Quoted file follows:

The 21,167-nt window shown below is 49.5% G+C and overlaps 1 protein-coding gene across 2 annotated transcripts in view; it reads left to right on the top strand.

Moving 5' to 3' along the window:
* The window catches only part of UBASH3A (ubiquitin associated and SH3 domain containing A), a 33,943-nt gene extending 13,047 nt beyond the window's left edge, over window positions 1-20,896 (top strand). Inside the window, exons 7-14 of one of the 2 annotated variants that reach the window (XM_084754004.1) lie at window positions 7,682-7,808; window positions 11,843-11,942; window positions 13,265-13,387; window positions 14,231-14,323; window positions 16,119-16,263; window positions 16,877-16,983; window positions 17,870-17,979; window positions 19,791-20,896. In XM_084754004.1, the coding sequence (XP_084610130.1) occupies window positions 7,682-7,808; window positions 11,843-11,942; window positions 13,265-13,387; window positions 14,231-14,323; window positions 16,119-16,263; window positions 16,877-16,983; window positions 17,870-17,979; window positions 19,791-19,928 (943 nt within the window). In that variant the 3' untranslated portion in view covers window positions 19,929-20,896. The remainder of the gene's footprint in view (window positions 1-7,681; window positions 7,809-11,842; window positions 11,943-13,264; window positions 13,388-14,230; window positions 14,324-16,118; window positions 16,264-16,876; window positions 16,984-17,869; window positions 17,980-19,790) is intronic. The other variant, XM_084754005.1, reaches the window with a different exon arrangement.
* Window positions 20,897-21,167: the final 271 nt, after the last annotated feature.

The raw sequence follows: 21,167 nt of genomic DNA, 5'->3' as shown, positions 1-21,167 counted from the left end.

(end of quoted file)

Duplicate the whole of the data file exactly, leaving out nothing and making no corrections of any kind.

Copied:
The 21,167-nt window shown below is 49.5% G+C and overlaps 1 protein-coding gene across 2 annotated transcripts in view; it reads left to right on the top strand.

Moving 5' to 3' along the window:
* The window catches only part of UBASH3A (ubiquitin associated and SH3 domain containing A), a 33,943-nt gene extending 13,047 nt beyond the window's left edge, over window positions 1-20,896 (top strand). Inside the window, exons 7-14 of one of the 2 annotated variants that reach the window (XM_084754004.1) lie at window positions 7,682-7,808; window positions 11,843-11,942; window positions 13,265-13,387; window positions 14,231-14,323; window positions 16,119-16,263; window positions 16,877-16,983; window positions 17,870-17,979; window positions 19,791-20,896. In XM_084754004.1, the coding sequence (XP_084610130.1) occupies window positions 7,682-7,808; window positions 11,843-11,942; window positions 13,265-13,387; window positions 14,231-14,323; window positions 16,119-16,263; window positions 16,877-16,983; window positions 17,870-17,979; window positions 19,791-19,928 (943 nt within the window). In that variant the 3' untranslated portion in view covers window positions 19,929-20,896. The remainder of the gene's footprint in view (window positions 1-7,681; window positions 7,809-11,842; window positions 11,943-13,264; window positions 13,388-14,230; window positions 14,324-16,118; window positions 16,264-16,876; window positions 16,984-17,869; window positions 17,980-19,790) is intronic. The other variant, XM_084754005.1, reaches the window with a different exon arrangement.
* Window positions 20,897-21,167: the final 271 nt, after the last annotated feature.

The raw sequence follows: 21,167 nt of genomic DNA, 5'->3' as shown, positions 1-21,167 counted from the left end.